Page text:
Like many other small towns along the western Gulf Coast in Texas and my native Louisiana that are dominated by the petrochemical industry, folks in Port Neches, Texas, used to breathe in the occasional noxious odors from its biggest employer — a giant, aging facility belonging to the TPC Group — and considered it the smell of money. At first, residents’ faith in the petrochemical...
Most lawyers would be intimidated by taking on the world’s most powerful and secretive company, the giant Exxon-Mobil Corporation. But Stuart H. Smith isn’t like most attorneys. With his expert knowledge about the kind of radioactive pollution caused by oil-and-natural-gas production, Smith knew how to show before a jury how the global oil giant had for years systematically dumped radioactive pipe – and in the process poisoned its unknowing blue-collar workforce – on one man’s property just outside Smith native city, New Orleans. And he and his partners made an audacious request: That the jury come back with a 10-digit verdict against Exxon-Mobil. But after hearing the case, Smith’s team indeed won a $1.056 billion judgment. Although later reduced somewhat by an appeals judge, it remains a record penalty for this type of case.
Stuart H. Smith has been one of America’s top environmental lawyers for more than a quarter-century, taking on not just Exxon-Mobil but Chevron, BP, and other large corporations that had harmed their neighbors and their workers with hazardous pollution. His success is reflected in the title of his autobiography: Crude Justice: How I Fought Big Oil and Won, and What You Should Know About the New Environmental Attack on America – a book that award-winning documentarians Josh and Rebecca Tickell called “a true-to-life, nail-biting, edge-of-your-seat, hard-hitting David vs. Goliath thriller..”
Even metastatic kidney cancer a few years ago didn’t stop Smith. Despite a grim prognosis, he beat back the disease with help from some of the world’s best doctors, resumed his career by joining the New Orleans-based Cooper Law Firm, and is tackling an array of complex cases on behalf of everyday people. Currently, he and his partners are taking on Big Pharma on behalf of babies born to opioid abuse, suing federal contractors tied to radioactive contamination of a middle school in southern Ohio, and tackling two other big radiation pollution cases in Missouri and Illinois.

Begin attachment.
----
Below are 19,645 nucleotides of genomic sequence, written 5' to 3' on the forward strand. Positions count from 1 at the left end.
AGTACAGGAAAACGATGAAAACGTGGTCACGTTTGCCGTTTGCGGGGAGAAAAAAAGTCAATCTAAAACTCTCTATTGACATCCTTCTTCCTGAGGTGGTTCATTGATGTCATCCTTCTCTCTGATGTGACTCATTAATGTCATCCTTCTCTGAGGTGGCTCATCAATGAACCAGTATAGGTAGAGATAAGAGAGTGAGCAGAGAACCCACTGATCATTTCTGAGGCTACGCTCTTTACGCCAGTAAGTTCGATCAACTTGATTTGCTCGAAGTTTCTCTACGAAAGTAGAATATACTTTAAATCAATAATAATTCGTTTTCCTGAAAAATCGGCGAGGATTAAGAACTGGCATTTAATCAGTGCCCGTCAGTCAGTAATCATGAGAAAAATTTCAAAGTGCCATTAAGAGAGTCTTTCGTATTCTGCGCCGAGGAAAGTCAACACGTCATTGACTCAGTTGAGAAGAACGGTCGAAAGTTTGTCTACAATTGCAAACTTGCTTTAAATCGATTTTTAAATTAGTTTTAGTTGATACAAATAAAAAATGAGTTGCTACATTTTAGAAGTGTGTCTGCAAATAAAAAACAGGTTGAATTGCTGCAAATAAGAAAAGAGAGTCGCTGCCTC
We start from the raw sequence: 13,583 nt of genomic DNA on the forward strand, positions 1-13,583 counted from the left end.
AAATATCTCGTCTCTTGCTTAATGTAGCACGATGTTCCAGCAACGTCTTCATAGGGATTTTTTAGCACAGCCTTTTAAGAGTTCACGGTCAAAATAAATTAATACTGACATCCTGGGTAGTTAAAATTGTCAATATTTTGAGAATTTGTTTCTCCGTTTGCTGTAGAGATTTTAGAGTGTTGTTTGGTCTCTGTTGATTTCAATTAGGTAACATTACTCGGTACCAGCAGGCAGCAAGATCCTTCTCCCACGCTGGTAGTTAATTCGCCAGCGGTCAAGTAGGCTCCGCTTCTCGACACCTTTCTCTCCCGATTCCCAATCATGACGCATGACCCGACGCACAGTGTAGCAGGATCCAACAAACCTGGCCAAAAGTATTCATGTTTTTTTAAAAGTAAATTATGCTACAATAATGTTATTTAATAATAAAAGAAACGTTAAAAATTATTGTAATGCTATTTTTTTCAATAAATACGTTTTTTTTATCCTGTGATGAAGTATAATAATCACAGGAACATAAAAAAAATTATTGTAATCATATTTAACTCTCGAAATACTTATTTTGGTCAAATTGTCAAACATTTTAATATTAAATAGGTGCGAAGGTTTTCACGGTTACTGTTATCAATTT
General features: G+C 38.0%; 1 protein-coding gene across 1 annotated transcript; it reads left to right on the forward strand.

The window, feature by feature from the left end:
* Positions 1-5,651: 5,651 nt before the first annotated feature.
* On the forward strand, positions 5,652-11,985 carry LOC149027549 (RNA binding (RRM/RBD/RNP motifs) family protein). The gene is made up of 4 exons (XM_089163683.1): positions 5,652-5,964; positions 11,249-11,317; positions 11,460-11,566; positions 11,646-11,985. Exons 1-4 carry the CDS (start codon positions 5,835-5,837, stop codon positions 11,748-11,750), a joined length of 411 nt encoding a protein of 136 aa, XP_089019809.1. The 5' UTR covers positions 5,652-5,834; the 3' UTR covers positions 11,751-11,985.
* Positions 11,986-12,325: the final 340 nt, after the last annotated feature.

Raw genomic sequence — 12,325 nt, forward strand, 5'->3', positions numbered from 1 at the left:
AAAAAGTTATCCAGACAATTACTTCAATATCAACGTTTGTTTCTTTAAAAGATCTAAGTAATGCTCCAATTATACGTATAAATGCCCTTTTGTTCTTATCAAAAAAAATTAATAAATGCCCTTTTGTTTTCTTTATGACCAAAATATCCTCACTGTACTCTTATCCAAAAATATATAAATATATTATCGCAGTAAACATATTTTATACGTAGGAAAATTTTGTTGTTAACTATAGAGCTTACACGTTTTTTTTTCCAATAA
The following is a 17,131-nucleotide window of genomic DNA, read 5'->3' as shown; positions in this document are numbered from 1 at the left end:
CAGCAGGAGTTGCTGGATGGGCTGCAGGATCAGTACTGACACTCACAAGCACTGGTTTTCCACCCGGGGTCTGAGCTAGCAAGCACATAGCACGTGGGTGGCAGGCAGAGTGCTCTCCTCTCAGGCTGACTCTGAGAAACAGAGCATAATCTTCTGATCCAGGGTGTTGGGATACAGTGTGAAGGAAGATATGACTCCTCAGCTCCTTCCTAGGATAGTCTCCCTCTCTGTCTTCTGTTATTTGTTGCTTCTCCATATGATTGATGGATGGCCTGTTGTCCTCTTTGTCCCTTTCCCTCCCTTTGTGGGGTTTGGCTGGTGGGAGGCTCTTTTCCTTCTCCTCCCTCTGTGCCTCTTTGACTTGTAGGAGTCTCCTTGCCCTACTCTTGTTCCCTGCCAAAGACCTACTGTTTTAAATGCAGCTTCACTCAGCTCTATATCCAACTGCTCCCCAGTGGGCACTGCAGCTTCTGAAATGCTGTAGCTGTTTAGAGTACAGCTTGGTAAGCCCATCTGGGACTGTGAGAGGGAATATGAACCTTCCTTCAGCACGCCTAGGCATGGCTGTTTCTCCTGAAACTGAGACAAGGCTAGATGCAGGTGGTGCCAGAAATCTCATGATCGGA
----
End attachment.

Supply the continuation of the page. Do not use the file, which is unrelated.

Smith has also been lead counsel on more than 100 oil pollution cases, which focus primarily on damages caused by the wastewater and sludges oil companies discharge into the environment. His first big case was groundbreaking – a lawsuit against the giant Chevron Corp. on behalf of workers at a Mississippi disposal yard who were exposed and in some cases sickened by exposure to radioactive debris on oil pipes. The case – which resulted in a favorable settlement for his clients – brought much needed national attention to the problems known within the oil and gas industry as technologically enhanced radioactive material (TERM), or naturally occurring radioactive material (NORM).
On April 21, 2010, Smith was flying his jet back to New Orleans when he saw the black plume of smoke from BP’s badly damaged and leaking Deepwater Horizon rig, out in the Gulf of Mexico. Over the next few years, he threw himself into seeking justice for the Gulf Coast in the aftermath of its worst environmental disaster. He worked with a team of experts that uncovered evidence that government and BP officials were downplaying the extent and the damage of the spill and published it on his popular environmental blog. As a lawyer, he fought for the interest of the Gulf’s commercial fishermen and numerous other clients.